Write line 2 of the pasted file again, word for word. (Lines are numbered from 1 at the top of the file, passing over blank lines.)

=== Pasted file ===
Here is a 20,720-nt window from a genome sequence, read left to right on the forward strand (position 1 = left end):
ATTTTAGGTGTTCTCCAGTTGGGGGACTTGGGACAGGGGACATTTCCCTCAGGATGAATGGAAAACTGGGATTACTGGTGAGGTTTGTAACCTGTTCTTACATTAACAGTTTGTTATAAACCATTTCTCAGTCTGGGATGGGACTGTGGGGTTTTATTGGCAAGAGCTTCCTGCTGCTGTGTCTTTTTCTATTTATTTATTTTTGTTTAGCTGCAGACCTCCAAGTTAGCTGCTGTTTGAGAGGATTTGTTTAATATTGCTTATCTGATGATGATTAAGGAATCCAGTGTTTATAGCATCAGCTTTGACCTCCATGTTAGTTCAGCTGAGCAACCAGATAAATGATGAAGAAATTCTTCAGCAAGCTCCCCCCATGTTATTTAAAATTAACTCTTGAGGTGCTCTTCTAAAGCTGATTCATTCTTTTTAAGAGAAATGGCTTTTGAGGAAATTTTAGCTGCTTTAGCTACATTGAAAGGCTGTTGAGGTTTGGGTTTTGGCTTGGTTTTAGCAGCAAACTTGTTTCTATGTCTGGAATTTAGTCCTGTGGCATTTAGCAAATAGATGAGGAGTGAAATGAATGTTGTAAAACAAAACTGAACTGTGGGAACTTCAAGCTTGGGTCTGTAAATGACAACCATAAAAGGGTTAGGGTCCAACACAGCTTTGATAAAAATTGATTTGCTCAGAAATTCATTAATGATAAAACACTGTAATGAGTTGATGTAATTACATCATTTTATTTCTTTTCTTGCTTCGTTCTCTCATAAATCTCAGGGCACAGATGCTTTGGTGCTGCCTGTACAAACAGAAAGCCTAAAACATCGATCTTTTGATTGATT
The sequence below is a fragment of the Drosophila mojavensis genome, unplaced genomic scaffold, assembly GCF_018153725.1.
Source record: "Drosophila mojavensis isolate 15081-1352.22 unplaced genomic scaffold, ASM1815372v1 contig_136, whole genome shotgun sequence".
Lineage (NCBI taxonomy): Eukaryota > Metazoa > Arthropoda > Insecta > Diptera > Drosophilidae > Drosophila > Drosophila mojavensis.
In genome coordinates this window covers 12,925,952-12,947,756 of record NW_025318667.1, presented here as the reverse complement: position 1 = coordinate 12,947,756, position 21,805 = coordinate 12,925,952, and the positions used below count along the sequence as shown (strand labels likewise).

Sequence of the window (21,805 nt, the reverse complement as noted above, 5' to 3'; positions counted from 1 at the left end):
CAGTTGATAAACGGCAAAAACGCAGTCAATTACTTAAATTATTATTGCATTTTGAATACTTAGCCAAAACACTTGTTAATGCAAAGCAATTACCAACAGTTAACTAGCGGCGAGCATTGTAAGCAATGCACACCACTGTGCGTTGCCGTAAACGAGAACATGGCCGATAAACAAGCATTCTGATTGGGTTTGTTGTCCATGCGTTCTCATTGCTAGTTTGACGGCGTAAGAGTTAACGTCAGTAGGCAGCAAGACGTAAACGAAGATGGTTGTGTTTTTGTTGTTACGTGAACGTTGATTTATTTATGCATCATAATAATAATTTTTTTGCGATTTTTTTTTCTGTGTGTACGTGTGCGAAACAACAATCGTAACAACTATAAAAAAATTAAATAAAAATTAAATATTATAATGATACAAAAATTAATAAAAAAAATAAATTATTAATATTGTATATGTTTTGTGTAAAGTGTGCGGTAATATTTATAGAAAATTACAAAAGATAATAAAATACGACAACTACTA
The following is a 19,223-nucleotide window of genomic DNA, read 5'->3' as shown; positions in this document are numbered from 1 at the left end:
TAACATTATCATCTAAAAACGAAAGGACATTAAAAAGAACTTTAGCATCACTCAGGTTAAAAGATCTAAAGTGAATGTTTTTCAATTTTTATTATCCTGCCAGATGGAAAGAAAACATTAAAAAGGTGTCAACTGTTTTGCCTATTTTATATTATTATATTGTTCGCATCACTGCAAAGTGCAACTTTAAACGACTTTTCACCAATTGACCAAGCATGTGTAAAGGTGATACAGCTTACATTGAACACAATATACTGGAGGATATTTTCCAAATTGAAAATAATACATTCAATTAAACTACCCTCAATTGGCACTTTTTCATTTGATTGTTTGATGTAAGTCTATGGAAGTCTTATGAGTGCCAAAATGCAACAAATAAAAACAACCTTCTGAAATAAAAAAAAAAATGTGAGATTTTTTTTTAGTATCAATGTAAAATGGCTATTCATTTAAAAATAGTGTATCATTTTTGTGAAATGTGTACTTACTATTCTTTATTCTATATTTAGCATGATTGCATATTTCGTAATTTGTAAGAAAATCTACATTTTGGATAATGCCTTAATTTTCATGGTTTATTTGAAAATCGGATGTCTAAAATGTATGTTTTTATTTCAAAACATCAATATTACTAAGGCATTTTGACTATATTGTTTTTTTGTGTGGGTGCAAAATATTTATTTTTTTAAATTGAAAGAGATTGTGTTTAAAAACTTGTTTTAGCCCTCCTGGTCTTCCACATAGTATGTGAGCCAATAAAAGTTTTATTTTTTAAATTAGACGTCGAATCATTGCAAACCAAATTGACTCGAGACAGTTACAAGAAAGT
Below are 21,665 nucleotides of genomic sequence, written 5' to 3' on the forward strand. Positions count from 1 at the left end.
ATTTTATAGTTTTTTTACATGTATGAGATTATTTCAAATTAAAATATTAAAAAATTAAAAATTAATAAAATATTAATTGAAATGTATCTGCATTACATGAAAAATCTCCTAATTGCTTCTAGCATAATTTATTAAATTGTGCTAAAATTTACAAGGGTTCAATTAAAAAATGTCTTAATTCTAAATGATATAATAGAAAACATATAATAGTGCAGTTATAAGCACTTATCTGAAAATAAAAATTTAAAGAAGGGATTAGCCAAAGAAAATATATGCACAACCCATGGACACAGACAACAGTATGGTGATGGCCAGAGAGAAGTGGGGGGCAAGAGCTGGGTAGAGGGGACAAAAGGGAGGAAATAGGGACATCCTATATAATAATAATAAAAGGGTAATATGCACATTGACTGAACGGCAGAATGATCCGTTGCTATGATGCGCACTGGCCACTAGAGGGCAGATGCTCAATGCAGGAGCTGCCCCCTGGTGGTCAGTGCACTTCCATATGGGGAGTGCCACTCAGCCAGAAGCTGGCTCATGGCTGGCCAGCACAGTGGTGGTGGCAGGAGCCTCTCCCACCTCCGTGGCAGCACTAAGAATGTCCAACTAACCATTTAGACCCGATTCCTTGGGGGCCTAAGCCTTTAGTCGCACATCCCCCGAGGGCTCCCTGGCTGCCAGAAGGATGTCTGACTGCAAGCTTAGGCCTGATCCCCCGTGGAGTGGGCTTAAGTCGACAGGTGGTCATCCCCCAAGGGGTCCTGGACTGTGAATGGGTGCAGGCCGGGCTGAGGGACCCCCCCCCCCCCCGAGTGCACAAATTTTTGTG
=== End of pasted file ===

ATTTTAGGTGTTCTCCAGTTGGGGGACTTGGGACAGGGGACATTTCCCTCAGGATGAATGGAAAACTGGGATTACTGGTGAGGTTTGTAACCTGTTCTTACATTAACAGTTTGTTATAAACCATTTCTCAGTCTGGGATGGGACTGTGGGGTTTTATTGGCAAGAGCTTCCTGCTGCTGTGTCTTTTTCTATTTATTTATTTTTGTTTAGCTGCAGACCTCCAAGTTAGCTGCTGTTTGAGAGGATTTGTTTAATATTGCTTATCTGATGATGATTAAGGAATCCAGTGTTTATAGCATCAGCTTTGACCTCCATGTTAGTTCAGCTGAGCAACCAGATAAATGATGAAGAAATTCTTCAGCAAGCTCCCCCCATGTTATTTAAAATTAACTCTTGAGGTGCTCTTCTAAAGCTGATTCATTCTTTTTAAGAGAAATGGCTTTTGAGGAAATTTTAGCTGCTTTAGCTACATTGAAAGGCTGTTGAGGTTTGGGTTTTGGCTTGGTTTTAGCAGCAAACTTGTTTCTATGTCTGGAATTTAGTCCTGTGGCATTTAGCAAATAGATGAGGAGTGAAATGAATGTTGTAAAACAAAACTGAACTGTGGGAACTTCAAGCTTGGGTCTGTAAATGACAACCATAAAAGGGTTAGGGTCCAACACAGCTTTGATAAAAATTGATTTGCTCAGAAATTCATTAATGATAAAACACTGTAATGAGTTGATGTAATTACATCATTTTATTTCTTTTCTTGCTTCGTTCTCTCATAAATCTCAGGGCACAGATGCTTTGGTGCTGCCTGTACAAACAGAAAGCCTAAAACATCGATCTTTTGATTGATT